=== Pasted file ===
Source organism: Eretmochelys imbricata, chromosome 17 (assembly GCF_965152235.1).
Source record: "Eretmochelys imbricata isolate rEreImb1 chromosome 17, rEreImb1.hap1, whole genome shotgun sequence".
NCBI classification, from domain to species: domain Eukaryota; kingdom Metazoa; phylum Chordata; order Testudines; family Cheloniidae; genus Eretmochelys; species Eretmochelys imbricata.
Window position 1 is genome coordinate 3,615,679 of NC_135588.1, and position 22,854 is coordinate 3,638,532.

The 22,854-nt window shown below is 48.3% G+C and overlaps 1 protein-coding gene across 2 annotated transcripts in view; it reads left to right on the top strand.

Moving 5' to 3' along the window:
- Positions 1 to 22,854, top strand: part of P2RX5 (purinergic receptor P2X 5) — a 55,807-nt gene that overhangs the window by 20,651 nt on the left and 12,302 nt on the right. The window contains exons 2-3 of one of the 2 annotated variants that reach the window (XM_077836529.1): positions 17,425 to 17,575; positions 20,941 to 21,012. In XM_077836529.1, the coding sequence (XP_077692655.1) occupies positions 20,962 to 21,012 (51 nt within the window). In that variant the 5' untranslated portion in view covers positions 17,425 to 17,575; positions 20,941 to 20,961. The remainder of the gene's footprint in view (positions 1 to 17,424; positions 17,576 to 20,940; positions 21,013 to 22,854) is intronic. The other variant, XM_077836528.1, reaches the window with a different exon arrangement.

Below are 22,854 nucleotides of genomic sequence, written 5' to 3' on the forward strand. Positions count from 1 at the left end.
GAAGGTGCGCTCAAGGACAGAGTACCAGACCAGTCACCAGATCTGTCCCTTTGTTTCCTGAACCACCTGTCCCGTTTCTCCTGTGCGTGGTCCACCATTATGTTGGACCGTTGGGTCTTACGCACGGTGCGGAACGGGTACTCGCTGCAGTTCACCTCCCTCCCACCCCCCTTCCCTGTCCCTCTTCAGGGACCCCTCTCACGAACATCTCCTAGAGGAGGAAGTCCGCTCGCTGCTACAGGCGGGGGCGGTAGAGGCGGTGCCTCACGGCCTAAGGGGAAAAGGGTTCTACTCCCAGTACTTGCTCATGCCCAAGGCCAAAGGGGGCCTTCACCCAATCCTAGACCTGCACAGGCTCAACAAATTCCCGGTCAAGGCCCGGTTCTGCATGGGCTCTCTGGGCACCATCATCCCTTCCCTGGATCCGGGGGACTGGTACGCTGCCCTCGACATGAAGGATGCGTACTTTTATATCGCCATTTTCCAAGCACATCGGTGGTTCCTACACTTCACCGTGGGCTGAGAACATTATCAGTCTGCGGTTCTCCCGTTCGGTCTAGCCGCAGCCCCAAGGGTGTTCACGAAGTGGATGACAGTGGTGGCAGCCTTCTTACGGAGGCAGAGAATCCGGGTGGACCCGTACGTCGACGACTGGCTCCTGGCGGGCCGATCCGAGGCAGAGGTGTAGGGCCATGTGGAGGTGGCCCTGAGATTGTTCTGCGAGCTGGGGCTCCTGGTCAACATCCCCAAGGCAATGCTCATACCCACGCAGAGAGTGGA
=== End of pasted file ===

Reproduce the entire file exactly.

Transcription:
Source organism: Eretmochelys imbricata, chromosome 17 (assembly GCF_965152235.1).
Source record: "Eretmochelys imbricata isolate rEreImb1 chromosome 17, rEreImb1.hap1, whole genome shotgun sequence".
NCBI classification, from domain to species: domain Eukaryota; kingdom Metazoa; phylum Chordata; order Testudines; family Cheloniidae; genus Eretmochelys; species Eretmochelys imbricata.
Window position 1 is genome coordinate 3,615,679 of NC_135588.1, and position 22,854 is coordinate 3,638,532.

The 22,854-nt window shown below is 48.3% G+C and overlaps 1 protein-coding gene across 2 annotated transcripts in view; it reads left to right on the top strand.

Moving 5' to 3' along the window:
- Positions 1 to 22,854, top strand: part of P2RX5 (purinergic receptor P2X 5) — a 55,807-nt gene that overhangs the window by 20,651 nt on the left and 12,302 nt on the right. The window contains exons 2-3 of one of the 2 annotated variants that reach the window (XM_077836529.1): positions 17,425 to 17,575; positions 20,941 to 21,012. In XM_077836529.1, the coding sequence (XP_077692655.1) occupies positions 20,962 to 21,012 (51 nt within the window). In that variant the 5' untranslated portion in view covers positions 17,425 to 17,575; positions 20,941 to 20,961. The remainder of the gene's footprint in view (positions 1 to 17,424; positions 17,576 to 20,940; positions 21,013 to 22,854) is intronic. The other variant, XM_077836528.1, reaches the window with a different exon arrangement.

Below are 22,854 nucleotides of genomic sequence, written 5' to 3' on the forward strand. Positions count from 1 at the left end.
GAAGGTGCGCTCAAGGACAGAGTACCAGACCAGTCACCAGATCTGTCCCTTTGTTTCCTGAACCACCTGTCCCGTTTCTCCTGTGCGTGGTCCACCATTATGTTGGACCGTTGGGTCTTACGCACGGTGCGGAACGGGTACTCGCTGCAGTTCACCTCCCTCCCACCCCCCTTCCCTGTCCCTCTTCAGGGACCCCTCTCACGAACATCTCCTAGAGGAGGAAGTCCGCTCGCTGCTACAGGCGGGGGCGGTAGAGGCGGTGCCTCACGGCCTAAGGGGAAAAGGGTTCTACTCCCAGTACTTGCTCATGCCCAAGGCCAAAGGGGGCCTTCACCCAATCCTAGACCTGCACAGGCTCAACAAATTCCCGGTCAAGGCCCGGTTCTGCATGGGCTCTCTGGGCACCATCATCCCTTCCCTGGATCCGGGGGACTGGTACGCTGCCCTCGACATGAAGGATGCGTACTTTTATATCGCCATTTTCCAAGCACATCGGTGGTTCCTACACTTCACCGTGGGCTGAGAACATTATCAGTCTGCGGTTCTCCCGTTCGGTCTAGCCGCAGCCCCAAGGGTGTTCACGAAGTGGATGACAGTGGTGGCAGCCTTCTTACGGAGGCAGAGAATCCGGGTGGACCCGTACGTCGACGACTGGCTCCTGGCGGGCCGATCCGAGGCAGAGGTGTAGGGCCATGTGGAGGTGGCCCTGAGATTGTTCTGCGAGCTGGGGCTCCTGGTCAACATCCCCAAGGCAATGCTCATACCCACGCAGAGAGTGGA